This week I am doing it myself and creating a zine, a small, self‐published booklet of work. Anything can be included in a zine, and how many zines are published is up to the creator. Content ranges from personal essays to comics to artwork ‐ or a combination of all three. Zines are idiosyncratic. My favorite part: there are no rules. So, now that we have established there are no rules, here are some guidelines and how I made *my zine:
1. Collect the items needed to create a zine:
I am learning to screen print for the first time, and anyone who has practiced screen printing knows there are less‐than‐perfect prints that result sometimes, especially in the beginning. So I am using old prints for my zine pages! Hooray! These are being put to good use. Reuse and recycle. One could also use scrap paper, printed photocopies, handmade paper, or even old envelopes.
–dental floss (you heard me!)
–a large needle
–a pen (mark, printer, or whatever you are going to use to make marks, writing or artwork, on your zine pages)
–a paper clip
2. Mark, write and cover, your zine pages. Ideas and what has been done:
–text: essay, article, poetry
–artwork: drawings, comics, infographs
3. Fold each piece of paper and cut the folded edges
I folded both of my 5” x 7” screen prints in half and then stacked them folded on top of each other and then cut the folded edge of the paper
4. Now unfold your paper so that the cuts, or holes, of each sheet are aligned
5. If your paper is about 5” in height, cut about 3’ of floss and thread it through your large needle. If your paper is taller that 5”, cut a little more than 3’, and if your paper is shorter, cut a little less.
6. Start at the top of your sheet and penetrate the top cut with your needle.
7. Make a loop over the edges of the two sheets back through the top cut, and then zigzag through one side to another down the aligned holes.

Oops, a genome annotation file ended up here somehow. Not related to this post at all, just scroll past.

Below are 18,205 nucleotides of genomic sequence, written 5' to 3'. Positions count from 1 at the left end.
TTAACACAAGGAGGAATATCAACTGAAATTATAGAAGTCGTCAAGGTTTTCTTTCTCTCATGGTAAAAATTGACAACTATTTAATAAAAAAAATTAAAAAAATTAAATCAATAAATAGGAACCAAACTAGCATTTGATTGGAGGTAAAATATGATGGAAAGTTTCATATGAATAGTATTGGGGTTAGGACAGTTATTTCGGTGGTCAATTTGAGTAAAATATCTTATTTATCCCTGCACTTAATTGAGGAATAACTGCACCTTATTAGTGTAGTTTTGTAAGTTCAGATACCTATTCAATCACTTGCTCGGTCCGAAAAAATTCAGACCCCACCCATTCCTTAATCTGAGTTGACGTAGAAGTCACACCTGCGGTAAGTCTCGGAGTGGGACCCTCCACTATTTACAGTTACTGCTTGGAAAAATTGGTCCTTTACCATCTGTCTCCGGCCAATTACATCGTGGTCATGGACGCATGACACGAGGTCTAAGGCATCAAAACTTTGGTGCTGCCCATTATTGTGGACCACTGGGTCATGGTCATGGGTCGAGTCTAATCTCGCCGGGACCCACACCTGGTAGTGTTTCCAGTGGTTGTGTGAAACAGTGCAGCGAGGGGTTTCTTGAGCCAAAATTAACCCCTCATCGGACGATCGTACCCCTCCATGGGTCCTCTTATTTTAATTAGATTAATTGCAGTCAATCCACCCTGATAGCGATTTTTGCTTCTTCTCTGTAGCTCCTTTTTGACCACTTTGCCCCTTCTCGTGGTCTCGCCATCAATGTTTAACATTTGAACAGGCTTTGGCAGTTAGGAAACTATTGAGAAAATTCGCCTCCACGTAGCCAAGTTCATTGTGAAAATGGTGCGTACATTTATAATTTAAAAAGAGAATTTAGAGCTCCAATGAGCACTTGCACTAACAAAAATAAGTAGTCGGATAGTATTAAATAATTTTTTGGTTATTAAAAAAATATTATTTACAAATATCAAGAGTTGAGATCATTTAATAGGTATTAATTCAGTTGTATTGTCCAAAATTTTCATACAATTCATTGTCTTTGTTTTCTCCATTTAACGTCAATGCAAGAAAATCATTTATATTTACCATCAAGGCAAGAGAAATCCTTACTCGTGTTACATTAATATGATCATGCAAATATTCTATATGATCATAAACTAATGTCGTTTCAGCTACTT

8. Make a loop at the bottom and travel back up the aligned holes to reinforce the binding of your zine’s spine. When you only have about two inches of floss left, make a knot where you end up along the spine so that your floss is securely fashioned.
9. Fold your pages back, so that your zine is in booklet form with the spine on one edge and your zine opening on the other.
10. If needed, flatten your zine by setting something heavy on the cover until the zine is flat.
Viola! We have a zine!
Where does one find a zine?
Zines and other underground publications are hard to find or unavailable in stores, although you may be able to find zines in some libraries or at independent bookstores, especially in larger cities. The best way to find out about zines is through word of mouth and networking. For instance, I am taking a drawing class, and as my class watched a film, I quietly made my fourth zine. Some classmates saw me, and we began talking about zines. A friend said, “Kyle wants to start a zine club.” Then I knew: Kyle is also interest in or making zines too!
In addition, there are several publications that review zines, giving ordering information for the zine as part of their review. There are also several online communities where zine publishers network, give each other feedback, and promote their zines.
What to do with a zine after it is made?
Think about whom you want to read it and then decide where you want to put it.
Several things you could do:
–check in with the zine communities above.
–cherish it for yourself.
–send it to loved ones and friends.
–check in with your local bookstore to see if they would want to sell it for a couple dollars, the going rate.
–check in with your local library to see if you could set it on a table or display rack. Maybe they have a zine archive or collection!
–trade your zine for another publisher’s zine. You are both publishers – and proud self‐publishers at that!
Lots of zine publishers trade their zines! You want to trade?! Shoot me an email at email@example.com, tweet at us, or write on our wall. OR post a photo here! We would love to see *your zine!
P.S. Here is a great video of a guy giving a zine tutorial. His zine is different from mine, reinforcing that your zine can be and look however you want it. THERE ARE NO RULES.
Peace, love, and zine joy,